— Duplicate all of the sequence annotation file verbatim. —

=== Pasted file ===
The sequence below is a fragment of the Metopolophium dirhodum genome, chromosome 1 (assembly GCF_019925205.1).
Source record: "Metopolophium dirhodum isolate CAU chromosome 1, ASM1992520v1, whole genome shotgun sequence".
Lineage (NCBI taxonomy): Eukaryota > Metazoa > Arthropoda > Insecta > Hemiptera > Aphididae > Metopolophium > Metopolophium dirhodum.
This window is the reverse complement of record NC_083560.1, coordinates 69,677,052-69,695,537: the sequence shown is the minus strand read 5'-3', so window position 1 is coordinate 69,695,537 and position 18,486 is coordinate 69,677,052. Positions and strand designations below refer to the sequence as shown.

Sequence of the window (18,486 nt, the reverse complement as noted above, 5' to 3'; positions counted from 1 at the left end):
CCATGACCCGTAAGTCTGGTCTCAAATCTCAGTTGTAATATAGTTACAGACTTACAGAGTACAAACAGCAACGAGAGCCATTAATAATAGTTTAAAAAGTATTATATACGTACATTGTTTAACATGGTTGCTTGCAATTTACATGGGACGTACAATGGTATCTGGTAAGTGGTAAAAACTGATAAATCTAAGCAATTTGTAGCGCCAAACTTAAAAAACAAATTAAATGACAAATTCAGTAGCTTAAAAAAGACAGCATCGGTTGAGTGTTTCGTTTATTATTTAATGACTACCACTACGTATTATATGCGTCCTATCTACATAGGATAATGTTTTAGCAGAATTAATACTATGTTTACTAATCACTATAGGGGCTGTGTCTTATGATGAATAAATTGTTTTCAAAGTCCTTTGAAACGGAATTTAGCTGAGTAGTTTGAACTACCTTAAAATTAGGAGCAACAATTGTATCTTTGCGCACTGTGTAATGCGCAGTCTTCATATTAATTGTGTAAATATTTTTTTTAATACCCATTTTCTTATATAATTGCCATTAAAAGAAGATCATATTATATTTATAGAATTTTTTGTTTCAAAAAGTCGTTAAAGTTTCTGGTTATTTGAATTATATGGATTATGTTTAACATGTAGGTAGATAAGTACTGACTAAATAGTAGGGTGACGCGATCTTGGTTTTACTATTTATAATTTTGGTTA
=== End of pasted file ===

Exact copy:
The sequence below is a fragment of the Metopolophium dirhodum genome, chromosome 1 (assembly GCF_019925205.1).
Source record: "Metopolophium dirhodum isolate CAU chromosome 1, ASM1992520v1, whole genome shotgun sequence".
Lineage (NCBI taxonomy): Eukaryota > Metazoa > Arthropoda > Insecta > Hemiptera > Aphididae > Metopolophium > Metopolophium dirhodum.
This window is the reverse complement of record NC_083560.1, coordinates 69,677,052-69,695,537: the sequence shown is the minus strand read 5'-3', so window position 1 is coordinate 69,695,537 and position 18,486 is coordinate 69,677,052. Positions and strand designations below refer to the sequence as shown.

Sequence of the window (18,486 nt, the reverse complement as noted above, 5' to 3'; positions counted from 1 at the left end):
CCATGACCCGTAAGTCTGGTCTCAAATCTCAGTTGTAATATAGTTACAGACTTACAGAGTACAAACAGCAACGAGAGCCATTAATAATAGTTTAAAAAGTATTATATACGTACATTGTTTAACATGGTTGCTTGCAATTTACATGGGACGTACAATGGTATCTGGTAAGTGGTAAAAACTGATAAATCTAAGCAATTTGTAGCGCCAAACTTAAAAAACAAATTAAATGACAAATTCAGTAGCTTAAAAAAGACAGCATCGGTTGAGTGTTTCGTTTATTATTTAATGACTACCACTACGTATTATATGCGTCCTATCTACATAGGATAATGTTTTAGCAGAATTAATACTATGTTTACTAATCACTATAGGGGCTGTGTCTTATGATGAATAAATTGTTTTCAAAGTCCTTTGAAACGGAATTTAGCTGAGTAGTTTGAACTACCTTAAAATTAGGAGCAACAATTGTATCTTTGCGCACTGTGTAATGCGCAGTCTTCATATTAATTGTGTAAATATTTTTTTTAATACCCATTTTCTTATATAATTGCCATTAAAAGAAGATCATATTATATTTATAGAATTTTTTGTTTCAAAAAGTCGTTAAAGTTTCTGGTTATTTGAATTATATGGATTATGTTTAACATGTAGGTAGATAAGTACTGACTAAATAGTAGGGTGACGCGATCTTGGTTTTACTATTTATAATTTTGGTTA